This track had been kicking around my guitar for a while and I’d put it down on a couple of Garageband demos just with me and an acoustic guitar (have a listen here if you’re interested) I’d thought it wasn’t really appropriate for this album after all we’d discussed – mainly because I thought it would be too indie almost – but I’m so glad we gave it a go. It was there right from the start in terms of writing – it seems like in every session there’s a song that you keep coming back to – maybe it gets partially written right at the start and put on the shelf saying “yes that’ll work, we’ll fill in the details later”. It was Sunlight on Architect…Follow Me Into on April…and then Family Man on this. I think it’s songs that feel on first inspection to be the easiest or most comfortable but can sometimes turn out to be the hardest to fulfill their potential.
It took quite a while to get the feel right – the groove if I dare be so bold as to use that word! It was all down to Gary, Si and I gelling as a rhythm section and we just couldn’t hit on a pattern that worked. I was pretty set on the guitar part I’d written but it pulled it all back. All solved by perseverance and I think it really really kicks along now. James’ brass licks bouncing off Rich’s guitars are one of my favourite parts of the album…and this is the only vocal to be recorded before the dreaded flu struck us all and took our voices away which I think you can tell if you listen hard.
I think the sentiment of the track is pretty self-explanatory really…it’s hardly T.S. Elliot…although the “Phosphor-coated smile” couplet is one of my favourite lyrics…it set a bench mark which I struggled to hit again. The end section came from a little song I used to sing to my little boy when he was first born to try and soothe him…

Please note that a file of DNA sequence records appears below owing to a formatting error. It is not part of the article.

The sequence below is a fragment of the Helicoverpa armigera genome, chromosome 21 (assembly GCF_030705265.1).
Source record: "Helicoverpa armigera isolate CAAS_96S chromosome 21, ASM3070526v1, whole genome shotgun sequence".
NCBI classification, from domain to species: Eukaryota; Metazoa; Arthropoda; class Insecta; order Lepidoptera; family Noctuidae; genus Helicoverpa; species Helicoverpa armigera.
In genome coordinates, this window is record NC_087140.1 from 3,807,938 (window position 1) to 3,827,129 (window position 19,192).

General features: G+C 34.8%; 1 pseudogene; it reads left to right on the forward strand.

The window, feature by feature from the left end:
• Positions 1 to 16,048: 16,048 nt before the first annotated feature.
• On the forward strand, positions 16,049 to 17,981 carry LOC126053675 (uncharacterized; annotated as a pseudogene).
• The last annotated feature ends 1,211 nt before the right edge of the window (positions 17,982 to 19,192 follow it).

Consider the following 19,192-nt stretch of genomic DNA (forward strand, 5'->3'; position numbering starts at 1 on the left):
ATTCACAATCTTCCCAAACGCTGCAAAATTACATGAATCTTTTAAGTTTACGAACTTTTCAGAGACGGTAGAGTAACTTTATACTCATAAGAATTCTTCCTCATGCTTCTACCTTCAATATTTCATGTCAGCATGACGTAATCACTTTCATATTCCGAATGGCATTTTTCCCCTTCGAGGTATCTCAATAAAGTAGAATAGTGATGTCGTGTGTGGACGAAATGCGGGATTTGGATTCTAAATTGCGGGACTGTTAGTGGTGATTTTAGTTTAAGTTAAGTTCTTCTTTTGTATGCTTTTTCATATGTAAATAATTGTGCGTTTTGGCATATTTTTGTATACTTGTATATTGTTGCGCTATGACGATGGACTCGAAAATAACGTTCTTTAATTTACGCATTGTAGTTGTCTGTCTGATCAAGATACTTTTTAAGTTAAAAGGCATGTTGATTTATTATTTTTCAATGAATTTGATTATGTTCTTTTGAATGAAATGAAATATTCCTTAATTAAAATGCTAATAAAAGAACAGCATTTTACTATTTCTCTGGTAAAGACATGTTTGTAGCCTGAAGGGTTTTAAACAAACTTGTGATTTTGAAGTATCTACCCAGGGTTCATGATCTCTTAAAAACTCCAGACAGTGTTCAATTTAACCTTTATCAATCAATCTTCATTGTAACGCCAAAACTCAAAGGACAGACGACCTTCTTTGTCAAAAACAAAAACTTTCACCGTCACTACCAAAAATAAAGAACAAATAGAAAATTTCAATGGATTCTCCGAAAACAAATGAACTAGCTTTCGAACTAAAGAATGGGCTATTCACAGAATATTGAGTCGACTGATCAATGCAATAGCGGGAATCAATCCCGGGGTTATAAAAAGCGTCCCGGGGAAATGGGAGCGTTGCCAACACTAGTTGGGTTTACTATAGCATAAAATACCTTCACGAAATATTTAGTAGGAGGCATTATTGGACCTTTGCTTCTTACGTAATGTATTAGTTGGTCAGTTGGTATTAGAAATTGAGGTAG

Over to Ed/Rich…
[Ed] As Si says getting the groove right for this was really important. In the end we tracked this totally live without a click track, just the 5 of us in the room with no headphones, so it could dance a little better. It was a lovely way to record, no sense of pressure, just turn the lights down and press the big red button as 5 people in the room make music. No click did mean that taking stuff from different takes was a little bit of a mare but Gary was so consistent that even without a click that it was much easier than you might expect. Another bit of great work from the rhythm section tho. Bass and drums are basically just the last take we played. I think we may have nudged the whole bass track forward or backward in time just a couple of milliseconds. It’s something we did a lot on this album on various parts to absolutely find the spot where parts grooved best together. I’m also a big believer that stuff should be tight but also that stuff shouldn’t happen at ‘exactly’ the same time. If you imagine a band at full tilt and if everyone hits a note exactly together then you’ve got 5 big loud things ALL struggling to be heard at exactly the same point – everything is masking everything else. A real nightmare to mix… However, if some parts are fractionally and consistently ‘loose’ then it’s much easier to let everything be heard and you can actually make everything be louder. AC/DC are a great example of this working – listen to how the bass, rhythm guitar and drums just sit around each other, all loud, all clear as a bell, all tight but the guitars are often slightly ahead, the bass slightly behind.